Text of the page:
The first time I saw a QR code was on the corner of a Lion King poster in a New York City subway. Though I had no clue what it was, my friend eagerly whipped out her BlackBerry, ready to give her recently downloaded QR code reader a test drive.
QR Codes (short for Quick Response Codes) like the one I saw on the subway popped up everywhere in 2011, from subways to product packaging, magazines to department stores, and even on cookies. It was so popular that it seemed like brands slapped codes on everything without thinking about how it would be used and its value to the shopper.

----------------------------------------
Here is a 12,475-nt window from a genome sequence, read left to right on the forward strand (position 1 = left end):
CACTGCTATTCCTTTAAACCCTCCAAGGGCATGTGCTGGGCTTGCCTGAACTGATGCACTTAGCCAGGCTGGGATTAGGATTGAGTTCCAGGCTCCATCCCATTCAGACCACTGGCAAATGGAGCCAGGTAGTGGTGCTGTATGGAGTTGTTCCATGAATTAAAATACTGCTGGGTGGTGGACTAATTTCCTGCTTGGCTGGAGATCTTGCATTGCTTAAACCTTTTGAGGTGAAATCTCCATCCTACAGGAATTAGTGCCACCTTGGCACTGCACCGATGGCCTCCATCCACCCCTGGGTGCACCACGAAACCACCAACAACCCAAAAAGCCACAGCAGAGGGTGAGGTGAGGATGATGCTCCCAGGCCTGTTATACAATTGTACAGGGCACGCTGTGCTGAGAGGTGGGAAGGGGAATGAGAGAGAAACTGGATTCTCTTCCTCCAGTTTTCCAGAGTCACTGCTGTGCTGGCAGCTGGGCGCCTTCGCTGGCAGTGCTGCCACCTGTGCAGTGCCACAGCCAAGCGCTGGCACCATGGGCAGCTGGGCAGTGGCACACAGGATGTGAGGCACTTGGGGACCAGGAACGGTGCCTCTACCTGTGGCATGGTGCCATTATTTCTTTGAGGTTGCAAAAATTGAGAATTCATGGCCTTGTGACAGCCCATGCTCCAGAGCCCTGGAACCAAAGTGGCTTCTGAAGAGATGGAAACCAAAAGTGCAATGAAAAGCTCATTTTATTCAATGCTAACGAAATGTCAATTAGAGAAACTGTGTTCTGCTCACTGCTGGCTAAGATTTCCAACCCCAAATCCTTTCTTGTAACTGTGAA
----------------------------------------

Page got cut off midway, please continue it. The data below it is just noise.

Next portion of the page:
For example, Austin-based restaurant Juan in a Million sports a QR code on their dine-in menu. When scanned, the code takes you to a Google map of the restaurant’s location. How does this bring value to the customer if they’re already there? As awareness of QR Codes grew, I felt as though many brands were misusing them. I saw a QR code on a highway billboard once. How am I supposed to scan that at 65 mph? The many QR code failures frustrated me. However, one year later, I think that some brands are finally getting it right.